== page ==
expanding the IPM program," Mr Dung concludes. "IPM is an effective
tool for changing farmers' perceptions and decreasing pesticide use in
rice production."
 
Reducing pesticide use
 
To further reduce unnecessary pesticide use in the Mekong Delta, he
recommends that pesticide retailers be trained and licensed to dispense
only the least hazardous pesticides  and that older, extremely
hazardous stocks be phased out. Mr Dung also advocates a tax on
pesticides, along with other disincentives.
 
"If the price of pesticide goes up, farmers will use it less often and
perhaps more strategically," he explains. "Although [rice yields] will
be somewhat lower, they will actually benefit from using less pesticide
by saving substantially on labour, health, pesticide, and fertilizer
costs."
 
Catherine Wheeler is a freelance writer and editor based in Singapore.
[Photo: C. Andrew, CIDA]
 
Resource Person:
Nguyen Huu Dung, Coordinator, Environmental Economics Unit, Viet Nam
National University, 01 Bis Hoang Dieu Street, Phu Nhuan District, Ho
Chi Minh City;
Tel: (848) 844-8222 or 862-6229; Fax (848) 824-1186; E-mail:
[email protected]
February 20, 1998
http://www.idrc.ca/reports/read_article_english.cfm?article_num=207
 
BBC, 6/2/01 - Pesticide use has risen alongside agricultural expansion
By Owen Bennet-Jones in Hanoi
 
Hospitals in Vietnam are reporting large numbers of poisoning cases
caused by a misuse of pesticides.
Doctors say they treat hundreds of pesticide-related cases each year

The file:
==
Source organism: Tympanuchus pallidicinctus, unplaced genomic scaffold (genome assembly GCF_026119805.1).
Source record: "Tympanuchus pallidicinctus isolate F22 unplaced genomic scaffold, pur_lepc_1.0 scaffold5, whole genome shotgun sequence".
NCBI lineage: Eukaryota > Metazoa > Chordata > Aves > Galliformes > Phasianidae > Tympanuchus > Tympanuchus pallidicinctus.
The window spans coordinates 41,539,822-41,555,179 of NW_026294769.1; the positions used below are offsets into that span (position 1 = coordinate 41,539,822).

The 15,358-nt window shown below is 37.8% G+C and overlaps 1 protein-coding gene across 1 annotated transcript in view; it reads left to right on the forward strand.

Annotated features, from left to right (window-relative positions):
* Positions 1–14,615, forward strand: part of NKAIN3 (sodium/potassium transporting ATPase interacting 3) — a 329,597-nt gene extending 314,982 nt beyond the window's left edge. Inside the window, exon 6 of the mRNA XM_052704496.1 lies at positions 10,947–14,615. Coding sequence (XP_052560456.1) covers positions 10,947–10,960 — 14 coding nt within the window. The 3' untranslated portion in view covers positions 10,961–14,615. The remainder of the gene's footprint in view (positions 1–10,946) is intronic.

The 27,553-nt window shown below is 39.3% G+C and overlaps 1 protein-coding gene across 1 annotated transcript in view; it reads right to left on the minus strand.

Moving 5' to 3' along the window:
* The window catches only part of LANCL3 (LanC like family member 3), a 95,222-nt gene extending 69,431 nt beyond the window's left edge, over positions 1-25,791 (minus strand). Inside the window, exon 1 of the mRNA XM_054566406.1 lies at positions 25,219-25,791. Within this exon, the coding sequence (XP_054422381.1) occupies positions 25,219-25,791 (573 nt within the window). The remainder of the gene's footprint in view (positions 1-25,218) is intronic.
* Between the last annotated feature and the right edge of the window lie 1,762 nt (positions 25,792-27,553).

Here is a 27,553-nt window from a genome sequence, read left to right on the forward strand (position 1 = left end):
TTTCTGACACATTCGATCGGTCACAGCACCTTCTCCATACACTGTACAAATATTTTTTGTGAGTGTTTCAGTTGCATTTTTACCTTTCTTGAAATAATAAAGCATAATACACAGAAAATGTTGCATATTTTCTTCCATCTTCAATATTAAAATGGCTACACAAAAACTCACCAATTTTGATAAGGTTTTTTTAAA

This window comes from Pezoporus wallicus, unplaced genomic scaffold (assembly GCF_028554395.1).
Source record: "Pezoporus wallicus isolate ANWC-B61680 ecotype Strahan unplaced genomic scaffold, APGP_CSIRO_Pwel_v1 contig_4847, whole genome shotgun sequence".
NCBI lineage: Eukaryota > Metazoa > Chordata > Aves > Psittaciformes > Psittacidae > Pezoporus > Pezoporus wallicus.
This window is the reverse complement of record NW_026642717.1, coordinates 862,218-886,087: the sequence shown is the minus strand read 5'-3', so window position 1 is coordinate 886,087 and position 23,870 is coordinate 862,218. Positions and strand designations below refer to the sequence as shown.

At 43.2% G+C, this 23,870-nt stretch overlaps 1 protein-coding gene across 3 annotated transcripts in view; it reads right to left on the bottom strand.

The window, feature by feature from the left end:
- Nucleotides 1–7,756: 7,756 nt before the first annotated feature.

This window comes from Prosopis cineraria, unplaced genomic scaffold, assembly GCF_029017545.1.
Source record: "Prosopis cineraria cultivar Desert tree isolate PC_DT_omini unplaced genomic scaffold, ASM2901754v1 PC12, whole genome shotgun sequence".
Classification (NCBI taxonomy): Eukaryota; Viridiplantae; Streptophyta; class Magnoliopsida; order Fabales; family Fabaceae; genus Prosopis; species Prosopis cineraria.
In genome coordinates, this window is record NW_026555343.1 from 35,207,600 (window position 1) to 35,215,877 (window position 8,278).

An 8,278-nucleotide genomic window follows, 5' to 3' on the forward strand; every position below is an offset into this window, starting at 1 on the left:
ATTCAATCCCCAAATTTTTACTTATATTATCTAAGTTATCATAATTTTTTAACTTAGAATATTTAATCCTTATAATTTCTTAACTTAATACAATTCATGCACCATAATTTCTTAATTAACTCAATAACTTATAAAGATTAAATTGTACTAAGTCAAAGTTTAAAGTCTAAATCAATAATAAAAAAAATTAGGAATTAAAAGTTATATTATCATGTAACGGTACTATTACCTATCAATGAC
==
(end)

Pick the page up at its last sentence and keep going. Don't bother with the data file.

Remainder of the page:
and that some patients die as a result of pesticide poisoning.
A hospital in Ho Chi Minh city says that last year it dealt with nearly
50 fatalities, mostly of farmers who have misused weed and insect
killers.
With the introduction of market mechanisms over the last 10 years,
agricultural production in Vietnam has sharply increased and the
country is now a significant exporter of rice and coffee.
The agricultural boom has been accompanied by a huge increase in the
use of pesticides.
 
Smuggling clampdown
 
But many farmers ignore the instructions that come with pesticides and
believe that if they use more of the chemicals then the effect will be
faster.
In addition they often ignore warnings about the need for protective
clothing when using pesticides.
According to Vietnamese newspapers the government has tried to regulate
the pesticide industry and in particular to clamp down on the use of
illegal pesticides, many of which are smuggled into Vietnam from China.
Despite the official efforts to control the situation the newspapers
regularly carry reports of pesticides being misused.
In the Mekong Delta, for example, it's feared that the over use of
chemicals to kill a plague of snails has led to widespread pollution
and damage to the water supply.
Doctors say that some of the victims of pesticide poisoning are
consumers who've eaten fruit and vegetables with too many chemicals on
them but most cases involve the farmers who actually work with the
pesticides.
 
* Vietnamese farmers suffer from pesticide poisoning
 
BBC, 6/2/01 - Hospitals in Vietnam are reporting a growing number of
poisoning cases caused by a misuse of pesticides.
Doctors say they treat hundreds of patients each year.
Most of the victims are farmers who've misused weed and insect killers.
Patients experience vomiting and low blood pressure and in more serious
cases die from the poisoning.
The BBC Hanoi correspondent says the introduction of market mechanisms
over the last ten years in Vietnam has led to an agricultural boom
which has been accompanied by a huge increase in the use of pesticides.
He says many farmers ignore the instructions that come with the
chemicals and often disregard warnings about the need for protective
clothing when using them.
 
[email protected]